|Nonfactualism: Nonfactualism is an expression for the assumption that there are no facts with regard to certain decision-making processes. For example, there is no fact that causes the sum of two and two to be four. Nonfactualism is interpreted very differently by different authors. Therefore, the expression is sometimes used polemically. See also truth makers, decidability, facts, truth, deflationism._____________Annotation: The above characterizations of concepts are neither definitions nor exhausting presentations of problems related to them. Instead, they are intended to give a short introduction to the contributions below. – Lexicon of Arguments. |
Fact/Nonfactualism/Field: E.g. relativistic mass or net weight in the Special Relativity Theory: - no fact decides which hypothesis is to be assumed. - The laws are, however, in some cases easier to formulate, depending on the choice.
Fact/discourse without facts/Nonfactualism/Field: 1. Questions of vagueness (Sorites): E.g. there is no fact, to which "bare" precisely refers.
2. assessment questions/morality/ethics.
3. sentences with indicators/index words.
4. Subjunctive conditional/counterfactual conditional/co.co.
Nonfactualism/Factualism/Reference Framework/Relativity/Field: Nonfactualist: has a relativized T-predicate - but for him there is no "real" time order.
Deflationism: distinguishes nonfactualism/factualism on the basis of accepted sentences.
Problem: also the factualist could have a relativized concept by introducing it as a basic concept. - E.g. "cosmically privileged framework". - Then one can no longer distinguish factualism and nonfactualism.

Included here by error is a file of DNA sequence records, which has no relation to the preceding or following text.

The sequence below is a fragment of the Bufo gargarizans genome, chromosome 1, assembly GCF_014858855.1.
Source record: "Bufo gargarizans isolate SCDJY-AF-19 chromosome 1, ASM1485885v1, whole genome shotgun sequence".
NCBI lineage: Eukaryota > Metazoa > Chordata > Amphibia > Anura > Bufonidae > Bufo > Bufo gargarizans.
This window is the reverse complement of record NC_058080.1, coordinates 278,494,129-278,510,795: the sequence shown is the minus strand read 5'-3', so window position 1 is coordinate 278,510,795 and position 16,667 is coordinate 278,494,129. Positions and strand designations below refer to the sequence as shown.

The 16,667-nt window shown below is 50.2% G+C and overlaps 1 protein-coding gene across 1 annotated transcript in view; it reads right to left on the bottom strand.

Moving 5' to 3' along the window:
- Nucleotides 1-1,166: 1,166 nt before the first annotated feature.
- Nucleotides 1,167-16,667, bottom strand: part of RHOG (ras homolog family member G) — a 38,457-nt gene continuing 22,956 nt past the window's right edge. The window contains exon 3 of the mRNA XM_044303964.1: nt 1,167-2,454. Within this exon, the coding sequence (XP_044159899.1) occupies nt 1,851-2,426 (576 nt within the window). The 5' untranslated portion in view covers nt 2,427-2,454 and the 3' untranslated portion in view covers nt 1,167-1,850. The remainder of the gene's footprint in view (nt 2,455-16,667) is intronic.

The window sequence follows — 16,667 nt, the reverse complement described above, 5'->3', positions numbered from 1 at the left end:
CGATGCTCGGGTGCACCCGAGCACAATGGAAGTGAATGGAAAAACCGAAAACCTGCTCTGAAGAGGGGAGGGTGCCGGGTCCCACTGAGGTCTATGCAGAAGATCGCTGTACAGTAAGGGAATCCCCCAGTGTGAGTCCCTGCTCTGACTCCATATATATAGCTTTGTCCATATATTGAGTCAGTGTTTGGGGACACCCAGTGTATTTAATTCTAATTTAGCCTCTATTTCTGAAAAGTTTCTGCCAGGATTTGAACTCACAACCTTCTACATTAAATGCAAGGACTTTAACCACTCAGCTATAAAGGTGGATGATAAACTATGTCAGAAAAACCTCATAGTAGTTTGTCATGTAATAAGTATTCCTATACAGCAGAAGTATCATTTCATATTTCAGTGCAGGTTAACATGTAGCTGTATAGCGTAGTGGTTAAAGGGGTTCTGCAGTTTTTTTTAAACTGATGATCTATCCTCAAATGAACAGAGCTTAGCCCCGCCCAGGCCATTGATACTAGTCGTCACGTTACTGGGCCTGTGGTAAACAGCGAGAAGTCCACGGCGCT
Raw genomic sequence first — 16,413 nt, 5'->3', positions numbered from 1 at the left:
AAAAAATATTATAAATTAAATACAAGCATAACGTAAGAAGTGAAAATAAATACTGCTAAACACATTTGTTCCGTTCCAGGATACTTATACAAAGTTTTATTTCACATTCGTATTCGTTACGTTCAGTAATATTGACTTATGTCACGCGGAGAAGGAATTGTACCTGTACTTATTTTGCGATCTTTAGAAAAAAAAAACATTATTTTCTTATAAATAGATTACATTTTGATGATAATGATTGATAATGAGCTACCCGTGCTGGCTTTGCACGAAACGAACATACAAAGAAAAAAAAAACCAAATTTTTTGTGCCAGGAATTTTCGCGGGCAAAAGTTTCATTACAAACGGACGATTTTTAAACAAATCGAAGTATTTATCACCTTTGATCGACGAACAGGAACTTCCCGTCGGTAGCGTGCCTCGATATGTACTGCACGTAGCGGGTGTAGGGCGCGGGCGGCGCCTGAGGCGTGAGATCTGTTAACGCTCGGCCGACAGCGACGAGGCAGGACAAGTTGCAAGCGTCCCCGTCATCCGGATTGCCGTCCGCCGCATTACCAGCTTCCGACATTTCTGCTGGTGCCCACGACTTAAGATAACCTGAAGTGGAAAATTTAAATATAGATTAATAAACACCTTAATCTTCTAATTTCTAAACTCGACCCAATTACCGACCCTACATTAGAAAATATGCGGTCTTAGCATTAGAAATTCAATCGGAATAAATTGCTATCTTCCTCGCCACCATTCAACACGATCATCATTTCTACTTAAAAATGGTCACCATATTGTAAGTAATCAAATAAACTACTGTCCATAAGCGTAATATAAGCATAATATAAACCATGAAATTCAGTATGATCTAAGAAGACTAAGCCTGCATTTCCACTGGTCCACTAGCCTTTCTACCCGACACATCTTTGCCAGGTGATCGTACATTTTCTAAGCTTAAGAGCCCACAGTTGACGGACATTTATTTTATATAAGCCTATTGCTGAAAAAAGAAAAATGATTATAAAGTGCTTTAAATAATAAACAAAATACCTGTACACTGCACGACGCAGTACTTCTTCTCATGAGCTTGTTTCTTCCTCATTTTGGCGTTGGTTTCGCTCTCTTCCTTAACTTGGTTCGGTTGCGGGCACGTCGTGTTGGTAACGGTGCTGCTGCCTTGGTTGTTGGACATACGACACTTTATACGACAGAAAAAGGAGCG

Solution: to ask the factualist why his framework is privileged
a) if he speaks of scientific exceptions, it is distinguishable from nonfactualism
b) if unscientific, then indistinguishable.
Nonfactualism/ethics: does not have to say that the sentences have no truth values. - It can say that the truth value ascriptions do not have the factual status, as the assertions themselves.
Problem: if you only have the disquotation scheme, how should you state what is not entirely supported by facts?
Solution: everyday language: also contains an (implicit) fact operator.
FieldVs: the rules for this are unclear.
Nonfactualism/Ethics/non-deflationism/Gibbard/Field: (Gibbard 1990): admits that evaluations have a factual component - factual and nonfactual must be connected in one and the same analysis. - Sets of ordered pairs of possible worlds and standard systems, so that an utterance is true in this world according to this norm - possible world: is here a complete specification of factual information.
But it does not contain any "normative facts". - Complete norm: associates with each evaluative predicate a non-evaluative equivalent - E.g. "maximizes utility" -> utilitarianism. - Nonfactualism: Thesis: the real world contains no "normative facts".
N.B.: this non-existence is not a normative fact on its part. - Otherwise, error theory: Thesis: "It is a fact that there are no facts". - Then: E.g.: "We should do this and that, according to norm N": is itself not norm-dependent but factual.
Factualism/Field: does not postulate here a realm of facts, which the nonfactualist denies. - Everything that the factualist asserts can be expressed by the nonfactualist by "~ A v B" (negation and disjunction). ((s) Then there is no antecedent that is made false by the absence of facts and thus creates a trivially true consequence)._____________Explanation of symbols: Roman numerals indicate the source, arabic numerals indicate the page number. The corresponding books are indicated on the right hand side. ((s)…): Comment by the sender of the contribution. The note [Author1]Vs[Author2] or [Author]Vs[term] is an addition from the Dictionary of Arguments. If a German edition is specified, the page numbers refer to this edition.
Realism, Mathematics and Modality Oxford New York 1989
Truth and the Absence of Fact Oxford New York 2001
Science without numbers Princeton New Jersey 1980
"Realism and Relativism", The Journal of Philosophy, 76 (1982), pp. 553-67
Theories of Truth, Paul Horwich, Aldershot 1994